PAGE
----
Screenshot of BSP video on new P1,000 polymer banknotes. (Courtesy BSP)
(Eagle News) – “Folded bank notes, whether paper or polymer, can still be circulated and accepted for payment,” the Bangko Sentral ng Pilipinas (BSP) advised the public on Tuesday, July 12.
The BSP said it issued this advisory to clarify and “address concerns raised on social media regarding non-acceptance by some establishments of folded 1000-Piso polymer banknotes.”
Retailers and banks should accept folded bank notes, both the paper and polymer type, for day-to-day payment transactions, the BSP said.
The BSP advisory was issued even as SM Retailer Stores issued a statement saying that it was accepting folded polymer bank notes contrary to what came out on social media.
“In response to the information circulating on social media regarding the new P1,000 bill, we would like to assure the public that folded bank notes are still accepted in our SM Retail Stores,” it said.
This statement was in response to a viral social media post where a netizen detailed her experience with a teller of a bank inside SM who refused to accept a slightly folded P1,000 bank note.
The retail giant also advised the public to not rely on social media posts.
-Guidelines on handling bank notes-
The BSP said it had already issued guidelines on the proper handling of banknotes.
This includes storing banknotes in wallets where they fit properly (the typical bi fold wallet fits this criteria), keeping them clean, and using them as payment for goods and services.
These guidelines “apply to both paper and polymer banknote,” the BSP said.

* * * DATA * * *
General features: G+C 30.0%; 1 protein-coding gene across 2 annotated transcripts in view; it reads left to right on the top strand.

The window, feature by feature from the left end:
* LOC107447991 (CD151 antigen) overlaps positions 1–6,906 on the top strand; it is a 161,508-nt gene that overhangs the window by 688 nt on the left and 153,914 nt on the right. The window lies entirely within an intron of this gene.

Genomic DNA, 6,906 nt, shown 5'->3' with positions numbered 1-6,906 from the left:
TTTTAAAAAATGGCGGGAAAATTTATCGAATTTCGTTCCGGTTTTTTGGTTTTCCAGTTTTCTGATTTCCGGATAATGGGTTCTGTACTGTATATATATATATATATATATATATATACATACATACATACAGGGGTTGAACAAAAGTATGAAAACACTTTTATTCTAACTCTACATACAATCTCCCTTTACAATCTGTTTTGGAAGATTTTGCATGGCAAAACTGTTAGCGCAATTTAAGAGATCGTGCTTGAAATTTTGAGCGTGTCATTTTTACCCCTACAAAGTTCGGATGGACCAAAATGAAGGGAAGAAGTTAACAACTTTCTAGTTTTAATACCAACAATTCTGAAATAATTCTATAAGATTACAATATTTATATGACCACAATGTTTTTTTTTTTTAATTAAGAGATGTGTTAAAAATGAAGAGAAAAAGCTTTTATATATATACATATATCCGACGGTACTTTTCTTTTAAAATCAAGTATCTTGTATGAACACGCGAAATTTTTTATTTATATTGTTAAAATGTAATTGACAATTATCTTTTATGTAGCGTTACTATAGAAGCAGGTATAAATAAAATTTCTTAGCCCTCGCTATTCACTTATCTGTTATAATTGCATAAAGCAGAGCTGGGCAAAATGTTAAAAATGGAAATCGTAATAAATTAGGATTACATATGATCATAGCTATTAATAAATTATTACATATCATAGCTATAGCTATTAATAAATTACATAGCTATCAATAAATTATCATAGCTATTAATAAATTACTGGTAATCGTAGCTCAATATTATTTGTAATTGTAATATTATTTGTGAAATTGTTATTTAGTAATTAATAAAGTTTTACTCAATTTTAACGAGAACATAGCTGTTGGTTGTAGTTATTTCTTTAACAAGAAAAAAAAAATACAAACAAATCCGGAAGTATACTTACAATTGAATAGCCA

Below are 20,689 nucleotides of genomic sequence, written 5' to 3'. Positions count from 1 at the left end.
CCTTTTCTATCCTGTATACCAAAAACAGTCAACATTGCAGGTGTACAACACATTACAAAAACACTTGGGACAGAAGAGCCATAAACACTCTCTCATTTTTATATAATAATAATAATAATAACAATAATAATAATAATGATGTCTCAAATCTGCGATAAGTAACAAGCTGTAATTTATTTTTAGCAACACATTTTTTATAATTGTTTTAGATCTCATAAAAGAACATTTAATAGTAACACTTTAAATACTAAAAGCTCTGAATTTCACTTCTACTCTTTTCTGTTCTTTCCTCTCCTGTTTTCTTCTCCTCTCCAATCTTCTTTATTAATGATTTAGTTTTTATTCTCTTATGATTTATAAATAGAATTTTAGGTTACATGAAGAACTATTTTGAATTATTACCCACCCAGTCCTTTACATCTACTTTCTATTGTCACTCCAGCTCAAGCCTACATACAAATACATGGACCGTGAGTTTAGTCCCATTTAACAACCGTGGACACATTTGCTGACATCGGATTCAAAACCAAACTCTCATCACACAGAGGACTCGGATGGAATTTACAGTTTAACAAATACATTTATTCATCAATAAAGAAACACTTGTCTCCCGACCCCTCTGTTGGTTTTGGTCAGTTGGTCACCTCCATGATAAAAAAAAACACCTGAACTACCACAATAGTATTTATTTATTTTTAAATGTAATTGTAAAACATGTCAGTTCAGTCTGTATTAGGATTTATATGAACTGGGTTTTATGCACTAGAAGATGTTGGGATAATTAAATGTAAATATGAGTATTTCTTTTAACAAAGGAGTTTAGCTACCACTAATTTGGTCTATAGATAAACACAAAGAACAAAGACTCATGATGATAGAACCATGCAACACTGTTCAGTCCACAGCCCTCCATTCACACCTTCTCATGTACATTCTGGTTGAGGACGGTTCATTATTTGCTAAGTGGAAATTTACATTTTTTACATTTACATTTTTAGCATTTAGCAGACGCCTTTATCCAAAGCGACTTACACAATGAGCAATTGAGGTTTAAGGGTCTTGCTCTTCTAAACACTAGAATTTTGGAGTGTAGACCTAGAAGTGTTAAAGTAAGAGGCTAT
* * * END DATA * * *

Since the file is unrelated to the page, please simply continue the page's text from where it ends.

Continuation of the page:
The handling guidelines were issued to raise public awareness on the proper use of polymer and paper banknotes to safeguard their integrity and prolong their lifespan.
“If individual is doubtful on the value and/or authenticity of a banknote, he or she is encouraged to go to any bank for assistance. The bank will then refer the banknote to the BSP for examination,” the BSP said.
The BSP released the new P1000 polymer bank notes last April.
Citing various scientific studies, the BSP said that polymer bills can be sanitized with less risk of damage, making them a more hygienic alternative to paper banknotes.
The scientific studies reviewed by the Department of Health also found that in temperatures typical of tropical climates, viruses and bacteria survive for shorter periods on polymer compared to paper banknotes, the BSP said.
“Their extended lifespan makes polymer banknotes more cost- effective in the long run. They can also be recycled into other useful forms, such as compost bins, building components, furniture and other household products,” the BSP said then.
“Using advanced technology, polymer banknotes make counterfeiting significantly more difficult and costly. More intricate designs and stronger security measures are in line with the BSP’s mandate of safeguarding the integrity of Philippine currency,” it added.
(Eagle News Service)